Anne L. Wright, PhD Arizona Respiratory Center The Department of Pediatrics The University of Arizona Tucson, Arizona, USA Cross-Cultural Issues in Asthma Research and Treatment
Outline of today’s talk I. Overview: What is culture? II. Epidemiologic methods and research on asthma III. Investigating cultural influences on asthma perceptions and behaviors in Native Americans/Alaska Natives • Navajo (SW US) 1997 – 1998 • Yup’ik (Alaska) 1999 - 2001
What is culture? (1) • Culture: what one needs to know or believe in order to behave appropriately. • Everybody’s got culture! • Culture influences beliefs and behaviors.
What is culture? (2) • Cultural beliefs: arbitrary; based on core, normative values • Individuals vary in acceptance of cultural beliefs. • Culture influences illness beliefs and behaviors.
Culture influences illness beliefs and behaviors • Culture influences sick role, social relations of treatment, communication about the illness, health beliefs • Beliefs re illness influence behavior (medicine taking, prevention, health service utilization) • Although they may appear “quaint” in isolation, there is a logic to cultural beliefs about illness.
Asthma projects among Native Americans/Alaska Natives Specific aims were to: Investigate perceptions of asthma and its treatment among families with asthmatic children; Identify health care utilization patterns for wheeze and asthma in these two groups; Identify any differences in presentation of asthma; Investigate potential differences in labeling of respiratory symptoms among health care providers. Funded by NIAID.
Worldwide variation in asthma symptoms,13-14 yrs Wheeze past yr. Ever asthma Africa 11.7% 10.2% Asia-Pacific 8.0% 9.4% Latin America 16.9% 13.4% North America 24.2% 16.5% Northern Europe 9.2% 4.4% ISAAC Steering Committee Eur Resp J 1998;12:315-335
Main technique for studying prevalence: Survey interviews • Questionnaire with short questions: Yes/no, fill in the blank • In the past year, did your child have a cough without a cold? • How often did your child wheeze in the past year: Never, 1-3 times, 4-7 times, 8-12 times, etc. • Questions asked in a standardized way, same order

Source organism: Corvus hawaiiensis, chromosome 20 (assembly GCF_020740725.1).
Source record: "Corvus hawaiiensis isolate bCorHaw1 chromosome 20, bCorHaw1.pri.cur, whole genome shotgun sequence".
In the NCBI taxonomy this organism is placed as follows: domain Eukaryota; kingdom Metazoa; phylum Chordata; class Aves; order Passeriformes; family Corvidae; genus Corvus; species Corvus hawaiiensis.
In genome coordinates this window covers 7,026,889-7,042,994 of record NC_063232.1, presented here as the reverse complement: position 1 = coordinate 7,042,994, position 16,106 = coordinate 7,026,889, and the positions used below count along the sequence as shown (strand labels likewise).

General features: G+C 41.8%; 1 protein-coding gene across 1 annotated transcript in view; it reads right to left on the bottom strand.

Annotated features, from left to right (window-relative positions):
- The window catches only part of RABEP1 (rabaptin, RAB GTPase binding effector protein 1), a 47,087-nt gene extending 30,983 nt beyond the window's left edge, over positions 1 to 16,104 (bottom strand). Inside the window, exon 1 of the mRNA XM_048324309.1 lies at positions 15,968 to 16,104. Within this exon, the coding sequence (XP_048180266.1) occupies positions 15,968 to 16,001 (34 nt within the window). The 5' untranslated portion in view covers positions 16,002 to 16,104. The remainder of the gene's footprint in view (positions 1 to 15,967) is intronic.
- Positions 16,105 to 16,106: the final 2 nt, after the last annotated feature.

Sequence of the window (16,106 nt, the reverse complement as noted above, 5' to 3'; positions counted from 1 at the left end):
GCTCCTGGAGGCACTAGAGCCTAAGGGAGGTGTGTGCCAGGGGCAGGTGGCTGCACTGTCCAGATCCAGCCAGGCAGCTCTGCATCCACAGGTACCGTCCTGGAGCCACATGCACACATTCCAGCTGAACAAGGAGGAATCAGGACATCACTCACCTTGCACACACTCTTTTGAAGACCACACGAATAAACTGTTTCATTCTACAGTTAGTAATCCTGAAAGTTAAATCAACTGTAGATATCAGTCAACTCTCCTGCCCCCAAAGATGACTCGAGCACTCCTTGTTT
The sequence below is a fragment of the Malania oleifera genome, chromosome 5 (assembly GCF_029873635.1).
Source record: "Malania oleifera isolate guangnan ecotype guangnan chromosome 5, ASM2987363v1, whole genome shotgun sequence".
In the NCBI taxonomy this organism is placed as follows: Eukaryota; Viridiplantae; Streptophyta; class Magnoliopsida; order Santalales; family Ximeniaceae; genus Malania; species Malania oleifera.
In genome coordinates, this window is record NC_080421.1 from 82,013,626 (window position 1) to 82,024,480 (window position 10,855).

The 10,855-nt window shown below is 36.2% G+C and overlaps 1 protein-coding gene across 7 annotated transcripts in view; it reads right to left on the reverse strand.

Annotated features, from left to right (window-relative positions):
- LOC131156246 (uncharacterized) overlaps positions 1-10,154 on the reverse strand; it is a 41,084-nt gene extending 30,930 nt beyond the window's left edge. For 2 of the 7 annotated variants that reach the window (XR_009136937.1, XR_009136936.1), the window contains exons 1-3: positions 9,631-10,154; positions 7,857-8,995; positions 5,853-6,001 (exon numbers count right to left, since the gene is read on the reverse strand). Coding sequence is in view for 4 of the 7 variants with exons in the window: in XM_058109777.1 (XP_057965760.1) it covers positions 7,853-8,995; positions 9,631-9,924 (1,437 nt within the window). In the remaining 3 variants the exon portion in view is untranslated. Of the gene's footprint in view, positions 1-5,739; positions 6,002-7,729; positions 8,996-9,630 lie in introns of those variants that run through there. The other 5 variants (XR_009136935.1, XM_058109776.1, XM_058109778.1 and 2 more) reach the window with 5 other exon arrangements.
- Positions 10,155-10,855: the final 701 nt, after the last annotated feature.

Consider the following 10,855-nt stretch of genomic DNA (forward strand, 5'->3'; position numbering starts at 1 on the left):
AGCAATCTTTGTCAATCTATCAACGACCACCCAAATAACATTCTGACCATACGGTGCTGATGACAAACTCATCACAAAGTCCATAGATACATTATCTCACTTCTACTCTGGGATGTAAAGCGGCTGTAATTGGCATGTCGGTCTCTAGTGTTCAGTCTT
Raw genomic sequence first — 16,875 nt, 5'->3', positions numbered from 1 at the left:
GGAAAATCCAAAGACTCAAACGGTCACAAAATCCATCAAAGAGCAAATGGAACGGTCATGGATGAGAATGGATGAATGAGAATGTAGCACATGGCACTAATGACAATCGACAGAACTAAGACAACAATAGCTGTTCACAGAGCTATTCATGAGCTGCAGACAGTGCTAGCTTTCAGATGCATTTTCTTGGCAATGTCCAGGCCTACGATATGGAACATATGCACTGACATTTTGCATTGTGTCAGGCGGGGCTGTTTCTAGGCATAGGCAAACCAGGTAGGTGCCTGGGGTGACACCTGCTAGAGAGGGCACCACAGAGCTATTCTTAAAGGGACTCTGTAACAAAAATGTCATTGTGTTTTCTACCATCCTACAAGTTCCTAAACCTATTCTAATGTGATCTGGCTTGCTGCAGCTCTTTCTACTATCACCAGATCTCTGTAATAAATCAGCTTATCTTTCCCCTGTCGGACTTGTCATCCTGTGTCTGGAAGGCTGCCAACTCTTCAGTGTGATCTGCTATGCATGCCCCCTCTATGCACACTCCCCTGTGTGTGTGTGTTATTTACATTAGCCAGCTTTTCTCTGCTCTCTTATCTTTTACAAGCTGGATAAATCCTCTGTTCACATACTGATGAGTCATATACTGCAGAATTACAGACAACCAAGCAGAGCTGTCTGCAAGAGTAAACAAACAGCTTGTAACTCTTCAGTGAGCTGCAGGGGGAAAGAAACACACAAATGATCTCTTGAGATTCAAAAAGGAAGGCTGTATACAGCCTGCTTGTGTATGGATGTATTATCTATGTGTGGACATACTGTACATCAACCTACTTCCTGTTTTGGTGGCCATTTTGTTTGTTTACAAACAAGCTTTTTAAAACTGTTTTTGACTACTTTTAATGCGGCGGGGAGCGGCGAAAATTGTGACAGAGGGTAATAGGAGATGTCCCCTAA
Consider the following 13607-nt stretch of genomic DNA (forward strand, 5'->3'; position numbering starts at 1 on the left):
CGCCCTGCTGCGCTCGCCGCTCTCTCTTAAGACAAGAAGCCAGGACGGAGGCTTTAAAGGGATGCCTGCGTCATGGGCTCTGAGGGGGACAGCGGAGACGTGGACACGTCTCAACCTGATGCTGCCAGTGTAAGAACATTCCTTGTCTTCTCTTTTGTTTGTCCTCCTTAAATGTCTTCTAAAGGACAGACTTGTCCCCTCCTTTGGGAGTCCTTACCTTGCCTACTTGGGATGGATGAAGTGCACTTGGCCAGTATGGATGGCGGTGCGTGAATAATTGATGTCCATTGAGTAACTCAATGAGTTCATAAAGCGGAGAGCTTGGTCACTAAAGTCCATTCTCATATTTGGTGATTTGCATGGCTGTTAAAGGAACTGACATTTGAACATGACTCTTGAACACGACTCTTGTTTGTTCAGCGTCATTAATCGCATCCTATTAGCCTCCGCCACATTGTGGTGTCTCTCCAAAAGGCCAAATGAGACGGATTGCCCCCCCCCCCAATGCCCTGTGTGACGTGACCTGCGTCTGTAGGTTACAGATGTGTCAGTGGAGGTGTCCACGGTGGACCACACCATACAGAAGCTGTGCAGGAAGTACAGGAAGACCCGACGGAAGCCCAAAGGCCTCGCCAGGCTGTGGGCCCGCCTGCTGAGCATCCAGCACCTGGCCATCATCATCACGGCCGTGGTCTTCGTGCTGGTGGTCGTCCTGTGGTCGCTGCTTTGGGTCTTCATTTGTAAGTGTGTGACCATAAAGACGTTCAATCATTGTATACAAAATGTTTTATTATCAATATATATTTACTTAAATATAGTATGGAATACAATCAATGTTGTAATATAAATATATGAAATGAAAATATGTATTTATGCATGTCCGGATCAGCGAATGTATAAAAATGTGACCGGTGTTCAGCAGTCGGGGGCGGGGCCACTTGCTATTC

But, cultural and linguistic factors affect survey findings • How question is asked influences answers • Appropriate terms in local language may have different connotations, so questions may not really be standardized in different languages • Classification and reporting of symptoms varies cross-culturally
Example: Ways to refer to asthma in Navajo Dine ch’eeh didziih Person with difficulty he breathes Dine anazhil Person cannot breathe out Dine biyol bich’i’ anahoot’i’ Person his breath toward it a problem extends Dine biyi’ hoo diits’a’go nididzih Person internally a sound comes when he breathes
Navajo taxonomy of “Respiratory problems” Hayol bich’i’ ana hootsi’ One’s breath A problem extends to it “Colds” “Allergy” Dikos T’aa doole’e hojoola Something doesn’t agree with you Dikos Dikos nitsaa Ajoolaii Common colds Large colds Allergy Asthma Asthma Asthma
Survey: Assumes shared understandings “What medicines do you take for your asthma?” Assumes: Shared understanding of “asthma” Shared understanding of “medicine” Shared health philosophy
Example: High blood pressure among African Americans • Medical condition: “Hypertension” • Chronic, imperceptible disease • Genetic and lifestyle risk factors • Consistent taking of medicines regardless of symptoms • Folk illness: “High blood” • Intermittent condition that can be felt by the patient • Associated with stress • Take medicine when feel stressed
Alternate approach: Ethnographic Interviews • Goal: to reproduce cultural reality as it is perceived, lived by members of a society • Semi-structured, open-ended • Start with “grand tour” question (“Tell me about your health problems, asthma.”) • Use list of topics to cover which can encompass symptoms, attitudes, behaviors • Analyzed for themes
How ethnographic interviews differ from surveys • Survey • Starts with the conceptual categories of the researcher • Follows a set order • Asks the same questions in the same way • Ethnographic interview • Respondent defines the terms, the domain of thought • Follows the respondent’s logic • Questions, sequence modified based on responses, terms used
Summary: Pros and cons of ethnographic interviews • Advantages • In depth understanding of an issue that is consistent with how it is perceived by a particular group • Uses respondents’ language, categories • Helps understand the logic of behavior • Disadvantages • Time consuming to conduct, analyze • Difficult to compare across studies • Some standardization essential to assessing prevalence
Bottom line on epidemiologic methods and asthma research • While surveys provide standardized information, they may not accurately reflect actual prevalence or perceptions of the population. • The optimal approach is to use both qualitative and quantitative approaches in the study of asthma.